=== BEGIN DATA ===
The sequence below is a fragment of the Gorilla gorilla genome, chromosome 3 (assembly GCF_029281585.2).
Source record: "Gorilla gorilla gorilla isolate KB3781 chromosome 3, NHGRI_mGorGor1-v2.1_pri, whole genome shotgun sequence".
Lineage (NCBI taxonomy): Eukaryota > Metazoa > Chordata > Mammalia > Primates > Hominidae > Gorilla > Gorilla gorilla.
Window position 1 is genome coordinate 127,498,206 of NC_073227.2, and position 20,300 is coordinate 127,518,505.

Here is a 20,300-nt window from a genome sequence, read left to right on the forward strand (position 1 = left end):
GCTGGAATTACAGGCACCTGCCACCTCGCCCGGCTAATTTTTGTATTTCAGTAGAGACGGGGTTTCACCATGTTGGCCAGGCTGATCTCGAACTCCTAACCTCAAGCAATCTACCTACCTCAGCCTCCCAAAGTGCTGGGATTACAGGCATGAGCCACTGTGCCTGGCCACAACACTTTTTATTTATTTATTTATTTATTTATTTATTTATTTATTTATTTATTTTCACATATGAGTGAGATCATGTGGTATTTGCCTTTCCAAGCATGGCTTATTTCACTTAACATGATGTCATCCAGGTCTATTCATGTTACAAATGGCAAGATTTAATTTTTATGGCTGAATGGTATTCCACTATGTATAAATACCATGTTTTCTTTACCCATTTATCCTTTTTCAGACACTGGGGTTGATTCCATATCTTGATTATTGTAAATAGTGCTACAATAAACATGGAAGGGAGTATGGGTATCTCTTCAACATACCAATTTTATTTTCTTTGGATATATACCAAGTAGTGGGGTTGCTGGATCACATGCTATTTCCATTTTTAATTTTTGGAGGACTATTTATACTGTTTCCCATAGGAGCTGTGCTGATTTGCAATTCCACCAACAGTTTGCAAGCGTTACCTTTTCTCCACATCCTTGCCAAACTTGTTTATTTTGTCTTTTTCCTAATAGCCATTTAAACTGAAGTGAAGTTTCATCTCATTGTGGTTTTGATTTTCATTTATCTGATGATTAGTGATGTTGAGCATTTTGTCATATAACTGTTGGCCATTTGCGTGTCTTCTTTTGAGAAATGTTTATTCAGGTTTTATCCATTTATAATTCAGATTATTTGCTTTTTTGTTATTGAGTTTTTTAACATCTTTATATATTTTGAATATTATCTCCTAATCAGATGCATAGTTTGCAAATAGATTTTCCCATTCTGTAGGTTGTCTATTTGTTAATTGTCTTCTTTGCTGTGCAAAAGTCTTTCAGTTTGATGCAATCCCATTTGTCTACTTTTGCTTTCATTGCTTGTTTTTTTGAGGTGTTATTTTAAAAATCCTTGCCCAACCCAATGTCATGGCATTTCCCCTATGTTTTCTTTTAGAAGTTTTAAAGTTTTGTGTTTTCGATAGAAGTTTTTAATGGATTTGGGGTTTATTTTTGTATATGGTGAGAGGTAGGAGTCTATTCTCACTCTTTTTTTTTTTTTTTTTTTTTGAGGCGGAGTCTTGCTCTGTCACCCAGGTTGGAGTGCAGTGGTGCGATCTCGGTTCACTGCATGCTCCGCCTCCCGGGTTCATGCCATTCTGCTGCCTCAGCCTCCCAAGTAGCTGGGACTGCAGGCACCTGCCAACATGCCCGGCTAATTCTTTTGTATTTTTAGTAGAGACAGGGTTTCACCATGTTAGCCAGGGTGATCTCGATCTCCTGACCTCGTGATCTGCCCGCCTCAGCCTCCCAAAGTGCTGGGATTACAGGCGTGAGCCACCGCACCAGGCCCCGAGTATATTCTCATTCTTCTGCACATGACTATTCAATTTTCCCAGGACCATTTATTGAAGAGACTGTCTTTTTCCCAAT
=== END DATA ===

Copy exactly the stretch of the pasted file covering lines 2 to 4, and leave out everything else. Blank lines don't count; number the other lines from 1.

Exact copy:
Source record: "Gorilla gorilla gorilla isolate KB3781 chromosome 3, NHGRI_mGorGor1-v2.1_pri, whole genome shotgun sequence".
Lineage (NCBI taxonomy): Eukaryota > Metazoa > Chordata > Mammalia > Primates > Hominidae > Gorilla > Gorilla gorilla.
Window position 1 is genome coordinate 127,498,206 of NC_073227.2, and position 20,300 is coordinate 127,518,505.